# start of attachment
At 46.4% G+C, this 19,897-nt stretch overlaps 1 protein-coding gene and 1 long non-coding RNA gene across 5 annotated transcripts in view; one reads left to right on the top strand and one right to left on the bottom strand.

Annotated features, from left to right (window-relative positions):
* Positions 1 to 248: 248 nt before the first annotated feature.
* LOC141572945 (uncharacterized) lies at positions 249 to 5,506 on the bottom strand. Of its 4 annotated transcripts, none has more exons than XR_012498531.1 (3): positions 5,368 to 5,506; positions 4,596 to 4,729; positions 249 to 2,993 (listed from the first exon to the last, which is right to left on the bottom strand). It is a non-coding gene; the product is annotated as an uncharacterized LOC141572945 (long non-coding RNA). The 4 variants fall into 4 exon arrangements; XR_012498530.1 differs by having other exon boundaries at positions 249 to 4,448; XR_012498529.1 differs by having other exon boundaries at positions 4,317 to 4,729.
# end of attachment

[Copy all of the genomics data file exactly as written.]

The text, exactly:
At 46.4% G+C, this 19,897-nt stretch overlaps 1 protein-coding gene and 1 long non-coding RNA gene across 5 annotated transcripts in view; one reads left to right on the top strand and one right to left on the bottom strand.

Annotated features, from left to right (window-relative positions):
* Positions 1 to 248: 248 nt before the first annotated feature.
* LOC141572945 (uncharacterized) lies at positions 249 to 5,506 on the bottom strand. Of its 4 annotated transcripts, none has more exons than XR_012498531.1 (3): positions 5,368 to 5,506; positions 4,596 to 4,729; positions 249 to 2,993 (listed from the first exon to the last, which is right to left on the bottom strand). It is a non-coding gene; the product is annotated as an uncharacterized LOC141572945 (long non-coding RNA). The 4 variants fall into 4 exon arrangements; XR_012498530.1 differs by having other exon boundaries at positions 249 to 4,448; XR_012498529.1 differs by having other exon boundaries at positions 4,317 to 4,729.